China SCR Denitration Catalyst Industry Report, 2013 – 2016: http://www.marketresearchreports.biz/analysis-details/china-scr-denitration-catalyst-industry-report-2013-2016
With the rapid development of China's economy and the escalation of industrialization level, the air pollution is getting worse. Nitrogen oxide emissions in China grew to 23.378 million tons in 2012, surpassing the United States to be the world's largest emitter of nitrogen oxide. Following desulfurization, flue gas denitration has become another priority for China.
Flue gas denitration policies are oriented for coal-fired power plants. By the end of 2012, China's power installed capacity had hit 1.14 billion kilowatts, 820 million kilowatts or 72% of which belonged to thermal power installed capacity. Thermal power generation consumes 1.6 billion tons of coal annually, which creates 9.95 million tons of nitrogen oxide, accounting for 43% of the total emissions of nitrogen oxide. In view of this, the government has forced the existing thermal power plants and the ones under construction to install denitration facilities.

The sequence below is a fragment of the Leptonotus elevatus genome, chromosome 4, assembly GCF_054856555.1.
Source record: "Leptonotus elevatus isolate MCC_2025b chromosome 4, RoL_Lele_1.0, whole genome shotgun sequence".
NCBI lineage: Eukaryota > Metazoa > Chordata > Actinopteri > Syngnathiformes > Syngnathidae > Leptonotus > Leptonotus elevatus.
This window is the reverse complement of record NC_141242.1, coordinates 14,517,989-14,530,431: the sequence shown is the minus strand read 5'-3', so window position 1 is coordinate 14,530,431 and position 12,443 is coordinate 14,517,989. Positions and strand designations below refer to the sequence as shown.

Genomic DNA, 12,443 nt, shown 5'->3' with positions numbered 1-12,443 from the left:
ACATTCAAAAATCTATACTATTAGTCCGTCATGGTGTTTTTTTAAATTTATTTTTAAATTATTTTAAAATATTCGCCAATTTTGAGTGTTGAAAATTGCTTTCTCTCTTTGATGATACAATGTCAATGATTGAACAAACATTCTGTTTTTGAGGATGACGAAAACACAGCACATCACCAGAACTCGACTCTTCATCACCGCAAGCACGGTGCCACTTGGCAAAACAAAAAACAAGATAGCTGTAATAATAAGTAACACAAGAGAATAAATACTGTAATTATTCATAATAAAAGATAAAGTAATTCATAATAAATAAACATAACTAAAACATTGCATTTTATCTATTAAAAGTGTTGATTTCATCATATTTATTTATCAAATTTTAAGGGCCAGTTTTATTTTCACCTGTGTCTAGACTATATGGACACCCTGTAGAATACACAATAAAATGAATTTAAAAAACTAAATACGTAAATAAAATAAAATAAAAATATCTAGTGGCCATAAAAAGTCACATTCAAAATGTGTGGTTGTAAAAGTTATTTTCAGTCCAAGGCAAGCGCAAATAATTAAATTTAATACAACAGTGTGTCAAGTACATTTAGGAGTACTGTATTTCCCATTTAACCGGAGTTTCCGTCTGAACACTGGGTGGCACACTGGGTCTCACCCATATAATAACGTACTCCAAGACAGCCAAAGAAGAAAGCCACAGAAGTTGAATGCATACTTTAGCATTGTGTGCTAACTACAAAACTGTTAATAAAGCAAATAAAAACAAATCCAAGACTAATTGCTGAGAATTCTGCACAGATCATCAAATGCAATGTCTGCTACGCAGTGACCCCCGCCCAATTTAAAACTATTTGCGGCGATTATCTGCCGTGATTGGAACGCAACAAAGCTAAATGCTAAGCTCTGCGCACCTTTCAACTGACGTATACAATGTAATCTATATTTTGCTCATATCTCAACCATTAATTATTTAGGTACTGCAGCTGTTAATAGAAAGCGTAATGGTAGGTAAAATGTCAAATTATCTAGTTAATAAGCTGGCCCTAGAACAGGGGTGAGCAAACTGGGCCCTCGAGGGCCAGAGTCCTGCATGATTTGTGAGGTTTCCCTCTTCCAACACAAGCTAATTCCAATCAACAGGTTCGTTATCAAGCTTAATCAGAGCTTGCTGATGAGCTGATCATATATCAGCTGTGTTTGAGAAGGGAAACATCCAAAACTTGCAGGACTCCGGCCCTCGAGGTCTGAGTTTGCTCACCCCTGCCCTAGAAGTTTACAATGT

In the mainstream denitration technology -- SCR Denitration, the crucial catalyst costs 40% of the entire cost of denitration renovation. By the end of 2012, the cumulative installed denitration capacity had reached 230 million kilowatts, only equivalent to 28% of the thermal power installed capacity. The denitration device gap amounts to 590 million kilowatts. In the next 2-3 years, the peak of denitration engineering construction will emerge, and the demand for SCR denitration catalyst will exceed the supply.
At the end of 2012, China’s SCR denitration catalyst capacity totaled 150,000 m3, whilst the domestic demand was only 97,000 m3. In 2013, the actual capacity of SCR denitration catalyst expanded to 200,000 m3, but the actual demand reached 251,000 m3 thanks to the denitration construction peak.